By John Fitzgerald Weaver | March 26, 2020
Massachusetts has a plan – the Clean Peak Standard – to clean the most polluting electricity. The state is suggesting to power these late afternoon and early evening peak periods with wind and solar filled energy storage. The standard also contains the next stages of an advancing distributed, intelligent and resilient power grid.
On Friday, March 20, the newest version of the regulation was sent to the state legislature to review and comment for 30 days. It was suggested that this document, if approved, would go into effect on this summer.
Revenue details, start dates, program size not final – but hints arising
Current legislative work is aimed at building a structure around around which a procurement model will be developed. The legislation suggests the state may push for ‘long term contracts to procure clean energy certificates via a competitive process,’ but no explicit structure is noted.
A hint of maximums of pricing for this clean electricity is in the Alternative Compliance section, where its noted that an electric utility is allowed to “discharge its obligations…for any compliance year by making an Alternative Compliance Payment to the MassCEC.” The value for these payments start at 4.5¢/kWh, remaining there through 2024. Thereafter, the rate declines annually by 0.154¢/kWh through 2050.
The energy storage installations will be able to generate revenue via other pathways. Expect that some of these systems will either be located behind the meter at large electricity users, and via aggregations of residential portfolios of solar+storage from groups like Sunrun and Sunpower.
Multipliers of electricity value are structured to drive specific outcomes. Summer and winter pricing is 3X versus the low demand spring and fall seasons. A “resilience” multiplier of 1.5 is also referenced, but noted that it will require separate legislation and definition.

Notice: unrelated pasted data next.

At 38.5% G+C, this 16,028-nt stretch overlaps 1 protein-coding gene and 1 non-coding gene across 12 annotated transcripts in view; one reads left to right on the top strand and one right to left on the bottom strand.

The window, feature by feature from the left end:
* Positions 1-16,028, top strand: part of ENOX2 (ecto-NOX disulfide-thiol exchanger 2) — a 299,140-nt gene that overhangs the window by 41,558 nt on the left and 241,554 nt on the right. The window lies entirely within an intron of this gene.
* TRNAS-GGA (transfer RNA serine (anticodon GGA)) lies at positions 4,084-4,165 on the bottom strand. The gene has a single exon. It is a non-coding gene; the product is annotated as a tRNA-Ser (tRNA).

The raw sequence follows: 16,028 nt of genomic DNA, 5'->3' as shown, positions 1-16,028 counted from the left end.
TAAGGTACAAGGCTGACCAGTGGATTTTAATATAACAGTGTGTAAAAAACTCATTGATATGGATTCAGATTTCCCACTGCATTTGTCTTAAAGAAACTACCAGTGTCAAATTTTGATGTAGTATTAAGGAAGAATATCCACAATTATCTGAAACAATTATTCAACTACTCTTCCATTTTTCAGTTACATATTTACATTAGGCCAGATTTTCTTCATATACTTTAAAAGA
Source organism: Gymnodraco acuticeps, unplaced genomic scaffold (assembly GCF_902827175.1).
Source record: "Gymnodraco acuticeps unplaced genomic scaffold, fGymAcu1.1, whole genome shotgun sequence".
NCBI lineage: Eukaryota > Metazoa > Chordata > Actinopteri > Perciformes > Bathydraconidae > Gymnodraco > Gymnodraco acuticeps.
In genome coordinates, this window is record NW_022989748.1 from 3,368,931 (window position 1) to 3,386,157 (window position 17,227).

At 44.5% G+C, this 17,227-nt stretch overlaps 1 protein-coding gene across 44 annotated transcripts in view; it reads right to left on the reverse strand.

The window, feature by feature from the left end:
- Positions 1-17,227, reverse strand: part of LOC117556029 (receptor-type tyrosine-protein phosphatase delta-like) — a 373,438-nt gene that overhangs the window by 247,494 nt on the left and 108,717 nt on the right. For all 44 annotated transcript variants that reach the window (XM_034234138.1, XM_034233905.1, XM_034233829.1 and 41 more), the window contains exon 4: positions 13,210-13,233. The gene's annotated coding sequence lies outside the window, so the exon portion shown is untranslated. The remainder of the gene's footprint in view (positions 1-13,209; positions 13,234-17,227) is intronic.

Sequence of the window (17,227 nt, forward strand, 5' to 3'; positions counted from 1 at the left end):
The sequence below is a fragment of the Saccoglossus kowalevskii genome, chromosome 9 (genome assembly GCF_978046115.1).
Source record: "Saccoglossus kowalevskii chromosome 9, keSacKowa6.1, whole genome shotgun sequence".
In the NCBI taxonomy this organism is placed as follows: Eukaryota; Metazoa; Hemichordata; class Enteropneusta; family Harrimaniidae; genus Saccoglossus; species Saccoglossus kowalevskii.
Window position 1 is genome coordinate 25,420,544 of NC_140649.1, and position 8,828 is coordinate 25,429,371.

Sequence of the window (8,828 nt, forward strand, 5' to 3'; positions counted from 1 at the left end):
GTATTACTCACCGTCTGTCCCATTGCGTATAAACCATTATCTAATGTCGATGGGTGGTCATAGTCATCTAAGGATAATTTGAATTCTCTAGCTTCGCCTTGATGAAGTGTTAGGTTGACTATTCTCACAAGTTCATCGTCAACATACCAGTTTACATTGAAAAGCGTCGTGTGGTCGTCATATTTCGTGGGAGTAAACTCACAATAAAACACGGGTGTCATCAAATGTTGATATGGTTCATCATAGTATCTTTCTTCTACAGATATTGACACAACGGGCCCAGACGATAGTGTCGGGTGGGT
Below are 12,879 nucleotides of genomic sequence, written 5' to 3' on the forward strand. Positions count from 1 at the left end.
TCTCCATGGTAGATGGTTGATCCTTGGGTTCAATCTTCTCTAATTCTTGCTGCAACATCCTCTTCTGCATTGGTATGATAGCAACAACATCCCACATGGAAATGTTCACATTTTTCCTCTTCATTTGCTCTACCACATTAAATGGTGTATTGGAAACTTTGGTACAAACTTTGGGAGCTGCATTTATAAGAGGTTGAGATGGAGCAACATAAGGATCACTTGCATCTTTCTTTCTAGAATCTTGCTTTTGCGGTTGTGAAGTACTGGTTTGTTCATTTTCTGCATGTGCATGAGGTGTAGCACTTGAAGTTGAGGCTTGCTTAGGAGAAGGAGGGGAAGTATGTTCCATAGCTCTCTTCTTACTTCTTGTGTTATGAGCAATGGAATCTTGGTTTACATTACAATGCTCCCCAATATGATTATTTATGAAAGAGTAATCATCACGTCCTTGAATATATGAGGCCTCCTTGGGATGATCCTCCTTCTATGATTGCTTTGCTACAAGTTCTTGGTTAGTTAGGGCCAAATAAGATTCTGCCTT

A distribution level multiplier, based on “the locational value of the unique load profile and particular needs of each distribution circuit” is also considered. No multiplier values are suggested – but a timeline to implement this program before 2023 is in the legislation.
This distribution multiplier harkens to a 2017 report the state published, State of Charge, which stated 1,776 MW of energy storage strategically deployed would offer significant gain to the power grid on multiple levels. Coupled with the greater than 100,000 individual solar power systems in the state, that’s starting to look like a highly distributed and reactive power grid.
Broader program structure:
The state’s for profit electric utilities – National Grid and Eversource – will be required to purchase Clean Peak Energy Certificates (CPEC). A CPEC represents 1 MWh of wind or solar electricity injected into the marketplace within predefined periods.
The program is structured around the four Massachusetts power grid seasons. The four are close to our standard seasons, but have been adjusted to align with electricity usage patterns. Relative to 2020 dates, spring would have been 19 days early and two weeks short, summer over a whole month early and a month longer, fall a week early and two weeks short, and finally winter two week early and right at three months.
- Spring: 3/1 through 5/14
- Summer: 5/15 through 9/14
- Fall: 9/15 through 11/30
- Winter: 12/1 through 2/28-29
Interesting that from an electricity usage perspective, we see a much longer summer and an early shifted spring.
Four hour periods within these seasons were chosen as the “clean peak periods”, first based upon their respective evening usage bumps – spring from 5 to 9 PM, summer from 3 to 7 PM, and fall and winter from 4 to 8 PM. And secondly, based on when CO2 free offshore wind and solar power don’t generate electricity – as these specific periods will eventually be cleaned due to our assumed progression toward 100% clean generation in the State of Massachusetts.
The summertime window starting at 3 PM seems to give summertime solar – plenty of which exists after 3 PM – a chance to get in on the money. However, this might only work if the groups bidding for it can guarantee that they’ll be able to produce at least some portion of their contracted value.
The program definitely isn’t final, but there’s enough of an outline that the modeling teams at energy storage developers can put something together to form up site origination outlines. Overlaying that information with finely considered distribution level information, and the smartest developers already have sites signed up.